I kissed him first. Not our first-ever kiss, but I kissed him first in that open-mouthed way, the way that said: it’s time, why not, I’m ready, you’re ready. Hurry. He drew me into his lap. The camera that hung around my neck made an awkward mass between us. I’d gotten out of class on a photography assignment. Dalton had gotten out of class to find me. I was there behind the baseball bleachers to take photos of the budding trees at the edge of the fence, and when he pulled me to the ground I heard the camera’s shutter click. “It won’t hurt—I won’t hurt you,” he said, “I promise.”

By the time I found the courage to develop the picture, it was winter and I was very pregnant, the skin on my belly stretched as tight as a pulled rubber band. I remember standing in the darkroom at school, unrolling the film and winding it around the spool. While I swished the canister of development chemicals, I wondered what the picture would be—would it be skin, would it be hair, would we be recognizable? The camera was old fashioned, the kind that you have to crank to advance the film, so only one photo was taken.

I turned the key to the mailbox and pulled out the stuffing of pizza and carpet steamer coupons. After sorting through the papers to see if an envelope hid among the folds, I dumped the coupons in the trash can, already full of the same from my neighbors’ boxes. I swept my hand through the empty mailbox, grazing even the back corners where spiders hide. Dalton is six—seven?—months behind on the checks he promised. We never talk anymore. He is the one who left town after all, not me; he went to Colorado, has a new baby now. His girlfriend has red hair, I saw on Facebook, and they are planning a wedding at the top of some mountain, though when I knew him he couldn’t care less about mountains, or anything but my body. I wonder if she knows that, the red-haired girlfriend—that I exist and that Mabel exists and that for the last three months of my junior year, his senior, my body and Dalton’s were intertwined. The picture I took that day, it was nothing. Just ghosted blades of grass, out of focus and pressing against the camera lens.

When I returned to the field to get Mabel, her bare legs and arms were covered with bits of soil and green clover. Pressed into her knees was a patchwork from the grass blades, her skin crossed and ridged under my fingers. The touch reminded me of my own skin after the first time with him—the ground we’d crushed ourselves into, the pattern on the backs of my calves as I brushed myself clean and shook out my skirt. How I couldn’t decide if I was forever changed, not a virgin anymore, having crossed some invisible line, or if I was the same as ever.

In the sea of clover by our apartment, I grabbed Mabel up in my arms and smelled her—so bright and alive with the scent of the earth and her own sweat. The weeds around us stretched toward the sky, never wavering from the work of living. I imagined the underground below us, their roots intertwined with one another and connecting every plant in the field as one. And beneath that a cave of limestone that cradled water we would later drink. A bee floated by us, busy and important. Even the dirt on Mabel’s skin seemed alive and ticking.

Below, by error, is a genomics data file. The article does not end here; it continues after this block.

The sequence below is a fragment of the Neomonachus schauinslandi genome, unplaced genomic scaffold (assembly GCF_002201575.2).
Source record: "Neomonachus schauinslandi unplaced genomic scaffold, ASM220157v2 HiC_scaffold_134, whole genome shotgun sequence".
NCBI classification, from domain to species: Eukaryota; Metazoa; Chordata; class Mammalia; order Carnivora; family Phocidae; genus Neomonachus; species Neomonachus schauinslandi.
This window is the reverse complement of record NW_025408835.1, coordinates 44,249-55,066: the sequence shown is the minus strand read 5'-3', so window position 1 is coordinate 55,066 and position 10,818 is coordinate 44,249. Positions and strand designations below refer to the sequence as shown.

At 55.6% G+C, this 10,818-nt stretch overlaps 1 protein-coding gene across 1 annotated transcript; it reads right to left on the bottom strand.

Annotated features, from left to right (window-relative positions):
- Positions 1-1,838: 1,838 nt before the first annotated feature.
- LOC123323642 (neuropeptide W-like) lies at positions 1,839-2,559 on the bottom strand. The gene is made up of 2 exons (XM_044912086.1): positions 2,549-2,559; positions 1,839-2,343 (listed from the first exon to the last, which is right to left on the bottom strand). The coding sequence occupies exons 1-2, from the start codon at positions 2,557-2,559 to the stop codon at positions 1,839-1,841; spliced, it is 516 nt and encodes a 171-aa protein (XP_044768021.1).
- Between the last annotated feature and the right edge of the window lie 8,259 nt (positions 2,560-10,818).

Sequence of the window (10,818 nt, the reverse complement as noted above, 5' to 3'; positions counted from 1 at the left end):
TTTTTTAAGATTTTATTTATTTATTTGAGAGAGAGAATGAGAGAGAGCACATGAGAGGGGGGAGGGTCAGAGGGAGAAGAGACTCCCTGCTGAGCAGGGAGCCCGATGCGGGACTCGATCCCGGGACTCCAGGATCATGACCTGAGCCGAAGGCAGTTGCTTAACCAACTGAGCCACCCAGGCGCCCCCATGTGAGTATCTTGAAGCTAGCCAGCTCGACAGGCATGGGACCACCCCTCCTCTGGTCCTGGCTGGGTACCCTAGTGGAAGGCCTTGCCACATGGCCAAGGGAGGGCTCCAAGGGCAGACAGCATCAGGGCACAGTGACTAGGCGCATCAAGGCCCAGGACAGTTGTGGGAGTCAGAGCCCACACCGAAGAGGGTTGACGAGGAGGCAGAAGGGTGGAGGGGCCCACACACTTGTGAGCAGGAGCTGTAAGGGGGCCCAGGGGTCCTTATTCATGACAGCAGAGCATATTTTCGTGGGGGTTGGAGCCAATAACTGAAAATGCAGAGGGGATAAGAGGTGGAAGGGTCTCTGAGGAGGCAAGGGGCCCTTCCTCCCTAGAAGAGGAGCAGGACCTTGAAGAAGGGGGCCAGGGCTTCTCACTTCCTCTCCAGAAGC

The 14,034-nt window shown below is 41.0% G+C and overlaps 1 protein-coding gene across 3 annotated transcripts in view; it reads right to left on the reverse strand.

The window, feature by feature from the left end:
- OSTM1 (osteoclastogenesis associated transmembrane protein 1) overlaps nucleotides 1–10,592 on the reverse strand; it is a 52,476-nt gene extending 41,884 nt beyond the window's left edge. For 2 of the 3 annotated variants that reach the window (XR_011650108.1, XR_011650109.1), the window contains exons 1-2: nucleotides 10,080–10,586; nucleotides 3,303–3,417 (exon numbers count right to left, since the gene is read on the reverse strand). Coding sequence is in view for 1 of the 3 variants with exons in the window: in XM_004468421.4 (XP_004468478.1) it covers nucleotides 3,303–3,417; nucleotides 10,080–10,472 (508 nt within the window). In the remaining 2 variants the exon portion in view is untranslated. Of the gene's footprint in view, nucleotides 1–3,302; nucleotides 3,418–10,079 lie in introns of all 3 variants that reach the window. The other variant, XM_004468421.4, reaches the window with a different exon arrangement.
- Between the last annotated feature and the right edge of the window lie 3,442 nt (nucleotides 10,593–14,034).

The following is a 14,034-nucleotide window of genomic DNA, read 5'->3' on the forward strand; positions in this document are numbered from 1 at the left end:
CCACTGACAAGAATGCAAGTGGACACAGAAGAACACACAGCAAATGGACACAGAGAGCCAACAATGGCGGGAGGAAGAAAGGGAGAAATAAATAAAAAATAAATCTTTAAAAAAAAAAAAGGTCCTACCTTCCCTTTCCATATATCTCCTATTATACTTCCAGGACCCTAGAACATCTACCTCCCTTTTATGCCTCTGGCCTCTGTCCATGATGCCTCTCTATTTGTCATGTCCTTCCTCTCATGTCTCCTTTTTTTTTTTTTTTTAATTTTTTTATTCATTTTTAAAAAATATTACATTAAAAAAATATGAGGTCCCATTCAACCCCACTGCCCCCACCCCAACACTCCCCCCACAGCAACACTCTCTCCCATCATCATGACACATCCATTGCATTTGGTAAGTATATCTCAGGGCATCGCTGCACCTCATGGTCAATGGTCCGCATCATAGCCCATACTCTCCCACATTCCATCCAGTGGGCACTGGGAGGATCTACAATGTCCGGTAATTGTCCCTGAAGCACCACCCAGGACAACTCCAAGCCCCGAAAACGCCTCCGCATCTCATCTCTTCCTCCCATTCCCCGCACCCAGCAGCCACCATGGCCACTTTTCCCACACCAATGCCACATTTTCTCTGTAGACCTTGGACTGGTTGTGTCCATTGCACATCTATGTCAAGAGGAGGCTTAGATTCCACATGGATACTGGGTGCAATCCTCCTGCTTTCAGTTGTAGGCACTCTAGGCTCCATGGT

“Mo-ommy,” Mabel protested after I held her too long. I released her and let my own body fall to the ground. The clover tickled my skin. This is what I would remember tomorrow, I resolved, when the hospital would be too starkly clean and I’d see Mabel’s eyes well with fear. Again she searched the green ground for a four-leaf clover, and I didn’t rush her, for once. On the way back to our apartment she held my hand, and in the other she clutched her bouquet of clover, which contained no talisman of four but she insisted was lucky, anyway.


When Mabel is fully asleep, the rise and fall of her little chest making alternate mountains and valleys in the blankets, I get up to shower. On the floor of the cramped shower stall is the black plastic bin I use for her tub. She’s too big for it now—her knees touch her chin—but she never complains. Just sits with her bony legs to the side as she leans forward, plays with her toys, while I wash her hair and futilely apply the comb to her fierce curls. I don’t know what I’ll do if she gets sick and too weak to bathe like that. Maybe hold her to my chest like a baby, let the shower cover us both.

I don’t bother to drag Mabel’s bath bin out of the shower, so I have to stand inside it, and when I step in I feel a cold slick of water under my feet. A plastic toy fish that I kick to the side. As the hot water falls, the bin fills and I’m standing in a puddle up to my calves, like maybe I’m splashing through a cave somewhere, an underground stream, and the water that falls is not the shower but a thin waterfall that starts high above, at the earth’s surface—and me, I’m down deep, hidden in the dark, and if I’m not careful I’ll fall in even further.

What secrets does my body keep? Perhaps beneath my breasts, a malformed heart, and I, casually spending away the rest of its ticks. I reach back to trace my spine, twisting so I can run my finger from tailbone to neck. Feels normal, but cancer could be blooming inside my marrow this very moment. The water from the shower drums against me. I know it’s pointless to worry if cancer hides in my own body. It is already there. Whatever roots inside Mabel will consume me, too.